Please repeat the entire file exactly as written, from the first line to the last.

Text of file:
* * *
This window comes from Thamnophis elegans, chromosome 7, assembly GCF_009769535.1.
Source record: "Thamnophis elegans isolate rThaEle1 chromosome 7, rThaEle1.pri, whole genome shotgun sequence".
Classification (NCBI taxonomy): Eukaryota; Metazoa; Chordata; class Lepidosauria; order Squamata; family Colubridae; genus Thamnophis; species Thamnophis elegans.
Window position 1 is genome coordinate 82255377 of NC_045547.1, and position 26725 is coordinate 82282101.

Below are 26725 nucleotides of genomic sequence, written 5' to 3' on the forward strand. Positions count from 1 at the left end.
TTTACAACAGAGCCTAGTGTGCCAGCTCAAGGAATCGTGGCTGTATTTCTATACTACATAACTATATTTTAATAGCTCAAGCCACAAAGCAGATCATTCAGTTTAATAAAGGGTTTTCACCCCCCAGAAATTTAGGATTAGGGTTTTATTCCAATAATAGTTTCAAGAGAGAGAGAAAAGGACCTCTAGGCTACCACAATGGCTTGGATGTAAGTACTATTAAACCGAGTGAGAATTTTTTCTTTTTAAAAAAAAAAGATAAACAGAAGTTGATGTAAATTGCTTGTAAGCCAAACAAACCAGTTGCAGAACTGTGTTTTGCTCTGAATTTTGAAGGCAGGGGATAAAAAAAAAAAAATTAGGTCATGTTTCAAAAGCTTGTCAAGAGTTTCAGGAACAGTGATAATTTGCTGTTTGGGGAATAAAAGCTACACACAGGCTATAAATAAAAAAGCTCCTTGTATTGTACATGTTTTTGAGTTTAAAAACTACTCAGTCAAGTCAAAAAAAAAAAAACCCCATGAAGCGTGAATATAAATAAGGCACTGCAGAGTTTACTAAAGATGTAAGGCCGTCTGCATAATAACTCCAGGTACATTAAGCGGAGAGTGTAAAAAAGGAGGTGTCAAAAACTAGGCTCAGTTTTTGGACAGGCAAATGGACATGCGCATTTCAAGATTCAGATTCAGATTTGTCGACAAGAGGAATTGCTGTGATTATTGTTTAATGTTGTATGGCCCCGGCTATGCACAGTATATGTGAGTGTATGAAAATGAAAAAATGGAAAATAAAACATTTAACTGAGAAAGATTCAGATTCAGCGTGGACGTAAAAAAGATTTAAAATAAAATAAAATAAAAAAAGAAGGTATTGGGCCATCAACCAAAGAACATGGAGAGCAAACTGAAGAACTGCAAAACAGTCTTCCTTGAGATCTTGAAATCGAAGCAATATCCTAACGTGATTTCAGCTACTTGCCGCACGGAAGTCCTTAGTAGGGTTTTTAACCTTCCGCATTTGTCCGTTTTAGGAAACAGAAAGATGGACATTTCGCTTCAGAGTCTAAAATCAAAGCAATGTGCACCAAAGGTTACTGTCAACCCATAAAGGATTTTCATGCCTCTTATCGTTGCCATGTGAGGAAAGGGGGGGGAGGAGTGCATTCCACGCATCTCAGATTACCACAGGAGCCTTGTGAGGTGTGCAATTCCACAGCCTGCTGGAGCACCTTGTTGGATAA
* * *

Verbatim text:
This window comes from Thamnophis elegans, chromosome 7, assembly GCF_009769535.1.
Source record: "Thamnophis elegans isolate rThaEle1 chromosome 7, rThaEle1.pri, whole genome shotgun sequence".
Classification (NCBI taxonomy): Eukaryota; Metazoa; Chordata; class Lepidosauria; order Squamata; family Colubridae; genus Thamnophis; species Thamnophis elegans.
Window position 1 is genome coordinate 82255377 of NC_045547.1, and position 26725 is coordinate 82282101.

Below are 26725 nucleotides of genomic sequence, written 5' to 3' on the forward strand. Positions count from 1 at the left end.
TTTACAACAGAGCCTAGTGTGCCAGCTCAAGGAATCGTGGCTGTATTTCTATACTACATAACTATATTTTAATAGCTCAAGCCACAAAGCAGATCATTCAGTTTAATAAAGGGTTTTCACCCCCCAGAAATTTAGGATTAGGGTTTTATTCCAATAATAGTTTCAAGAGAGAGAGAAAAGGACCTCTAGGCTACCACAATGGCTTGGATGTAAGTACTATTAAACCGAGTGAGAATTTTTTCTTTTTAAAAAAAAAAGATAAACAGAAGTTGATGTAAATTGCTTGTAAGCCAAACAAACCAGTTGCAGAACTGTGTTTTGCTCTGAATTTTGAAGGCAGGGGATAAAAAAAAAAAAATTAGGTCATGTTTCAAAAGCTTGTCAAGAGTTTCAGGAACAGTGATAATTTGCTGTTTGGGGAATAAAAGCTACACACAGGCTATAAATAAAAAAGCTCCTTGTATTGTACATGTTTTTGAGTTTAAAAACTACTCAGTCAAGTCAAAAAAAAAAAAACCCCATGAAGCGTGAATATAAATAAGGCACTGCAGAGTTTACTAAAGATGTAAGGCCGTCTGCATAATAACTCCAGGTACATTAAGCGGAGAGTGTAAAAAAGGAGGTGTCAAAAACTAGGCTCAGTTTTTGGACAGGCAAATGGACATGCGCATTTCAAGATTCAGATTCAGATTTGTCGACAAGAGGAATTGCTGTGATTATTGTTTAATGTTGTATGGCCCCGGCTATGCACAGTATATGTGAGTGTATGAAAATGAAAAAATGGAAAATAAAACATTTAACTGAGAAAGATTCAGATTCAGCGTGGACGTAAAAAAGATTTAAAATAAAATAAAATAAAAAAAGAAGGTATTGGGCCATCAACCAAAGAACATGGAGAGCAAACTGAAGAACTGCAAAACAGTCTTCCTTGAGATCTTGAAATCGAAGCAATATCCTAACGTGATTTCAGCTACTTGCCGCACGGAAGTCCTTAGTAGGGTTTTTAACCTTCCGCATTTGTCCGTTTTAGGAAACAGAAAGATGGACATTTCGCTTCAGAGTCTAAAATCAAAGCAATGTGCACCAAAGGTTACTGTCAACCCATAAAGGATTTTCATGCCTCTTATCGTTGCCATGTGAGGAAAGGGGGGGGAGGAGTGCATTCCACGCATCTCAGATTACCACAGGAGCCTTGTGAGGTGTGCAATTCCACAGCCTGCTGGAGCACCTTGTTGGATAA